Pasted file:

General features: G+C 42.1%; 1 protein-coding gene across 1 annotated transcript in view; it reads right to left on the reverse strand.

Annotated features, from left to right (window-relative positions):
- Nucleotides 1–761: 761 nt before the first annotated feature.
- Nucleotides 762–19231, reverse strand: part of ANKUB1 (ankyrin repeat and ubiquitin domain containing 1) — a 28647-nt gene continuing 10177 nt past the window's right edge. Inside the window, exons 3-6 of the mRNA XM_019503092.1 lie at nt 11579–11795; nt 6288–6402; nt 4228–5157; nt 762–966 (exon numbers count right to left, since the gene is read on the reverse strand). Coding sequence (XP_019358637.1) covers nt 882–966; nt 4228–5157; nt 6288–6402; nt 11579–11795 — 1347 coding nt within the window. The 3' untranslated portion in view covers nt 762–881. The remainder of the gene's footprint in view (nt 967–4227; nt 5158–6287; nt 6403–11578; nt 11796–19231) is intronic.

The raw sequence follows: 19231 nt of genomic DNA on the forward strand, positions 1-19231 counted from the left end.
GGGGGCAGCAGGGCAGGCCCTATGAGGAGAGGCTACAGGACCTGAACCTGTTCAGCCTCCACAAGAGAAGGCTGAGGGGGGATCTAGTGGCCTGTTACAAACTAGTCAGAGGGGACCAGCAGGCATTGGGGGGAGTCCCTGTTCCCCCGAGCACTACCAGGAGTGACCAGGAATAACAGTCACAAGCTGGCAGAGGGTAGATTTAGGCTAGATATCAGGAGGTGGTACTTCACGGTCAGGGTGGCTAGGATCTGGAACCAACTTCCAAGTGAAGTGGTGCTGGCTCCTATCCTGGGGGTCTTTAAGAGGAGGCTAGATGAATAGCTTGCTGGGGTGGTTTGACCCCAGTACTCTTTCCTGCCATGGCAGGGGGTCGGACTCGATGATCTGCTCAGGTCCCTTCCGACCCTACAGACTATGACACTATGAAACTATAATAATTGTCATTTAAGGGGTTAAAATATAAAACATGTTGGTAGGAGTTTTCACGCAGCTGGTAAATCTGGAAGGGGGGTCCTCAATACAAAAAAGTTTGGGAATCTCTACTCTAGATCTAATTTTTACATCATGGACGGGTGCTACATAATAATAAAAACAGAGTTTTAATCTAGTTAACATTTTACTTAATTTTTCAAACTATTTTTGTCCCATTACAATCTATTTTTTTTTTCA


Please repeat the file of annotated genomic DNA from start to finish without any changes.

General features: G+C 42.1%; 1 protein-coding gene across 1 annotated transcript in view; it reads right to left on the reverse strand.

Annotated features, from left to right (window-relative positions):
- Nucleotides 1–761: 761 nt before the first annotated feature.
- Nucleotides 762–19231, reverse strand: part of ANKUB1 (ankyrin repeat and ubiquitin domain containing 1) — a 28647-nt gene continuing 10177 nt past the window's right edge. Inside the window, exons 3-6 of the mRNA XM_019503092.1 lie at nt 11579–11795; nt 6288–6402; nt 4228–5157; nt 762–966 (exon numbers count right to left, since the gene is read on the reverse strand). Coding sequence (XP_019358637.1) covers nt 882–966; nt 4228–5157; nt 6288–6402; nt 11579–11795 — 1347 coding nt within the window. The 3' untranslated portion in view covers nt 762–881. The remainder of the gene's footprint in view (nt 967–4227; nt 5158–6287; nt 6403–11578; nt 11796–19231) is intronic.

The raw sequence follows: 19231 nt of genomic DNA on the forward strand, positions 1-19231 counted from the left end.
GGGGGCAGCAGGGCAGGCCCTATGAGGAGAGGCTACAGGACCTGAACCTGTTCAGCCTCCACAAGAGAAGGCTGAGGGGGGATCTAGTGGCCTGTTACAAACTAGTCAGAGGGGACCAGCAGGCATTGGGGGGAGTCCCTGTTCCCCCGAGCACTACCAGGAGTGACCAGGAATAACAGTCACAAGCTGGCAGAGGGTAGATTTAGGCTAGATATCAGGAGGTGGTACTTCACGGTCAGGGTGGCTAGGATCTGGAACCAACTTCCAAGTGAAGTGGTGCTGGCTCCTATCCTGGGGGTCTTTAAGAGGAGGCTAGATGAATAGCTTGCTGGGGTGGTTTGACCCCAGTACTCTTTCCTGCCATGGCAGGGGGTCGGACTCGATGATCTGCTCAGGTCCCTTCCGACCCTACAGACTATGACACTATGAAACTATAATAATTGTCATTTAAGGGGTTAAAATATAAAACATGTTGGTAGGAGTTTTCACGCAGCTGGTAAATCTGGAAGGGGGGTCCTCAATACAAAAAAGTTTGGGAATCTCTACTCTAGATCTAATTTTTACATCATGGACGGGTGCTACATAATAATAAAAACAGAGTTTTAATCTAGTTAACATTTTACTTAATTTTTCAAACTATTTTTGTCCCATTACAATCTATTTTTTTTTTCA